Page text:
The report, "U.S. Hospital Health Data Analytics Market," makes the assertion that investments in analytics software will closely follow the implementation of electronic health records (EHRs). As of 2011, approximately 35% of U.S. hospitals had implemented either a basic or comprehensive EHR. By 2016, Frost & Sullivan forecasts that 95% of U.S. hospitals will have EHR systems in place, representing a 22.1% CAGR.
Legislative mandates, specifically, the Health Information Technology for Economic and Clinical Health Act (HITECH) of 2009 and the Patient Protection and Affordable Care Act (PPACA) of 2010, are driving the shift toward investments in analytics tools soon after the implementation of EHRs. These laws call for U.S. hospitals to implement and use technology, including data analytics, to improve quality measures and patient outcomes.
Health data analytics, which the report describes as "advanced analytics techniques applied to clinical, financial, and administrative data that is used to improve the quality and efficiency of patient care," will become more ubiquitous over the next three to five years.
[ Is it time to re-engineer your clinical decision support system? See 10 Innovative Clinical Decision Support Programs. ]
As the nation modernizes its health information infrastructure, the report notes that historically, healthcare delivery organizations have implemented business analytics that focused on financial and administrative systems. During the last five years, however, implementing clinical IT systems such as EHRs has raced to the top of the priority charts.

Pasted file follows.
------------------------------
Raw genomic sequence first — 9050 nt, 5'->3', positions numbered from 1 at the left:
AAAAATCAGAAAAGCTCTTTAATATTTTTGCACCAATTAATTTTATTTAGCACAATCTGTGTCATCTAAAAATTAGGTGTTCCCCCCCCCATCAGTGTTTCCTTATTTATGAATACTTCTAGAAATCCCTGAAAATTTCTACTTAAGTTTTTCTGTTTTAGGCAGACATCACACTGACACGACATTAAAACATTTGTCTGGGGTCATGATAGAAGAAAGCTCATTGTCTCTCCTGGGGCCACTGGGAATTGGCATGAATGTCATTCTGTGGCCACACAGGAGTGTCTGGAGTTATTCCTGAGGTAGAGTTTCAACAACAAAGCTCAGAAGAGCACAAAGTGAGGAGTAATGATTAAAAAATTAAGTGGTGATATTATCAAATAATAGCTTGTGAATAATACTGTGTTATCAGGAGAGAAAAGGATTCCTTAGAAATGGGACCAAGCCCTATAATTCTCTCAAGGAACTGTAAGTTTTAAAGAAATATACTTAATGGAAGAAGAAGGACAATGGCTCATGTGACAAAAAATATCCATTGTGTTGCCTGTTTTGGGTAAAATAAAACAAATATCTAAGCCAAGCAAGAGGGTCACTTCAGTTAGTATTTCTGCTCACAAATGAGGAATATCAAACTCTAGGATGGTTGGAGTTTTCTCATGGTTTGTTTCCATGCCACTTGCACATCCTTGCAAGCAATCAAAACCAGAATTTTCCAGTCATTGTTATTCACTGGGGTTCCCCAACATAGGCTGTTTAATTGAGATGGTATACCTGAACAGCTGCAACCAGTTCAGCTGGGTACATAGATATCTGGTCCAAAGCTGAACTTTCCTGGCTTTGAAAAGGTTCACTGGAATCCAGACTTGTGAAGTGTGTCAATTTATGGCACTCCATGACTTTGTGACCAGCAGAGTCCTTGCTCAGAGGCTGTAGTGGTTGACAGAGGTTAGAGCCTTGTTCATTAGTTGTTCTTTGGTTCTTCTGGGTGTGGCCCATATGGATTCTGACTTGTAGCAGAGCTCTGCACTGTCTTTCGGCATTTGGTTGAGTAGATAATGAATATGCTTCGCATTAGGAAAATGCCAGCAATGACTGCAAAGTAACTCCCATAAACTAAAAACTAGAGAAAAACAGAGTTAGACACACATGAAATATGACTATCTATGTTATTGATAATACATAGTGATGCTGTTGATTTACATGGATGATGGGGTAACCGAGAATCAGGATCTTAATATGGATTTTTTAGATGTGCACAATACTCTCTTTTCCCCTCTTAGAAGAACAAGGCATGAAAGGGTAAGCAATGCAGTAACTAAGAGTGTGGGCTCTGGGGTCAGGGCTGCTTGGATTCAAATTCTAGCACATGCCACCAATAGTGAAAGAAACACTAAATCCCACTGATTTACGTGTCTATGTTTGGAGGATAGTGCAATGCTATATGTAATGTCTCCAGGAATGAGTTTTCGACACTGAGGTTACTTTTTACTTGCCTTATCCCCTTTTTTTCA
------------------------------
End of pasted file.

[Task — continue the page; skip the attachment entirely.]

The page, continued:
Still, the report asserted that the majority of providers have not yet applied advanced data analytics tools that can access information from EHRs to gain actionable insights from this information. The report also noted that providers have yet to integrate clinical information with financial and administrative data--a process that must occur if hospitals want to implement a comprehensive data analytics strategy.
"To transform healthcare, all data have to come together in order to get a clear picture of what is happening with individual patients and patient populations in terms of clinical treatment and outcomes, costs and reimbursement, and resource utilization," said Nancy Fabozzi, principal analyst covering Healthcare at Frost & Sullivan, the author of the report. "Hospital executives will increasingly view these data [elements] as a core asset that must be leveraged to support every organizational goal, including financing, reimbursement, recruiting, and--most importantly--patient care."
The good news is that hospital CEOs, CFOs, and CIOs are fully aware that they need to elevate their analytics capabilities, which means channeling additional investments toward a new technology infrastructure to support that function, as well as establishing new processes and workflows around data governance and oversight of this critical asset, Fabozzi said in an interview with InformationWeek Healthcare.
So what will it take to build and leverage a hospital's data assets?